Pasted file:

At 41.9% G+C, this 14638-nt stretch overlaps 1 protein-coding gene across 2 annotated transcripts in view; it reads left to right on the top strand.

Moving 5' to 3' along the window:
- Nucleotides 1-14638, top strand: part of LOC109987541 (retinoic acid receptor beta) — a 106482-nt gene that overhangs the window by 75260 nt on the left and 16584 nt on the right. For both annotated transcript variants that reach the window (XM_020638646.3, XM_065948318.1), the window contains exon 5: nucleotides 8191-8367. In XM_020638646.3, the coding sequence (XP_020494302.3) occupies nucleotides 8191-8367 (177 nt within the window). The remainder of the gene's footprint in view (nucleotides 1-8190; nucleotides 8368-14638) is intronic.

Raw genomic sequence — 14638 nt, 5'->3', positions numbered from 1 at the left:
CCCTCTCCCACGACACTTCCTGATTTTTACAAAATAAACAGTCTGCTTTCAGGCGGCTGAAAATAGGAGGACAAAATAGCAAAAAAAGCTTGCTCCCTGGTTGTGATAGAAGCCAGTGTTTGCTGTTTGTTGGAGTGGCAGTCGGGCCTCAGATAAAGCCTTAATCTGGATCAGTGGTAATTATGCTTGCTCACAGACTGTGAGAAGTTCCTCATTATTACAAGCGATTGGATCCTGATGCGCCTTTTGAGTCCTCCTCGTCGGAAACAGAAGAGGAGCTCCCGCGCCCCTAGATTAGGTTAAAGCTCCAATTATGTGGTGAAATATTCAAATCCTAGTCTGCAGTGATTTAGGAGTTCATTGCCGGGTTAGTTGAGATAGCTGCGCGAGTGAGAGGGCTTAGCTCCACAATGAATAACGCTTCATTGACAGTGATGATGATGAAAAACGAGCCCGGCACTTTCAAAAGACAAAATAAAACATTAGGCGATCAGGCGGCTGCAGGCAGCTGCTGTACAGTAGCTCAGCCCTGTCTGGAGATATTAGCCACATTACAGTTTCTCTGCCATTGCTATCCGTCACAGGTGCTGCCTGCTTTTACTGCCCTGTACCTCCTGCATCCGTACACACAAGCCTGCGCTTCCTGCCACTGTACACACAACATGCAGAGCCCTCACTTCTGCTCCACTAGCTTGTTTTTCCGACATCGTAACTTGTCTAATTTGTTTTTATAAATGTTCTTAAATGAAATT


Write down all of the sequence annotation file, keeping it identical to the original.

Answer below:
At 41.9% G+C, this 14638-nt stretch overlaps 1 protein-coding gene across 2 annotated transcripts in view; it reads left to right on the top strand.

Moving 5' to 3' along the window:
- Nucleotides 1-14638, top strand: part of LOC109987541 (retinoic acid receptor beta) — a 106482-nt gene that overhangs the window by 75260 nt on the left and 16584 nt on the right. For both annotated transcript variants that reach the window (XM_020638646.3, XM_065948318.1), the window contains exon 5: nucleotides 8191-8367. In XM_020638646.3, the coding sequence (XP_020494302.3) occupies nucleotides 8191-8367 (177 nt within the window). The remainder of the gene's footprint in view (nucleotides 1-8190; nucleotides 8368-14638) is intronic.

Raw genomic sequence — 14638 nt, 5'->3', positions numbered from 1 at the left:
CCCTCTCCCACGACACTTCCTGATTTTTACAAAATAAACAGTCTGCTTTCAGGCGGCTGAAAATAGGAGGACAAAATAGCAAAAAAAGCTTGCTCCCTGGTTGTGATAGAAGCCAGTGTTTGCTGTTTGTTGGAGTGGCAGTCGGGCCTCAGATAAAGCCTTAATCTGGATCAGTGGTAATTATGCTTGCTCACAGACTGTGAGAAGTTCCTCATTATTACAAGCGATTGGATCCTGATGCGCCTTTTGAGTCCTCCTCGTCGGAAACAGAAGAGGAGCTCCCGCGCCCCTAGATTAGGTTAAAGCTCCAATTATGTGGTGAAATATTCAAATCCTAGTCTGCAGTGATTTAGGAGTTCATTGCCGGGTTAGTTGAGATAGCTGCGCGAGTGAGAGGGCTTAGCTCCACAATGAATAACGCTTCATTGACAGTGATGATGATGAAAAACGAGCCCGGCACTTTCAAAAGACAAAATAAAACATTAGGCGATCAGGCGGCTGCAGGCAGCTGCTGTACAGTAGCTCAGCCCTGTCTGGAGATATTAGCCACATTACAGTTTCTCTGCCATTGCTATCCGTCACAGGTGCTGCCTGCTTTTACTGCCCTGTACCTCCTGCATCCGTACACACAAGCCTGCGCTTCCTGCCACTGTACACACAACATGCAGAGCCCTCACTTCTGCTCCACTAGCTTGTTTTTCCGACATCGTAACTTGTCTAATTTGTTTTTATAAATGTTCTTAAATGAAATT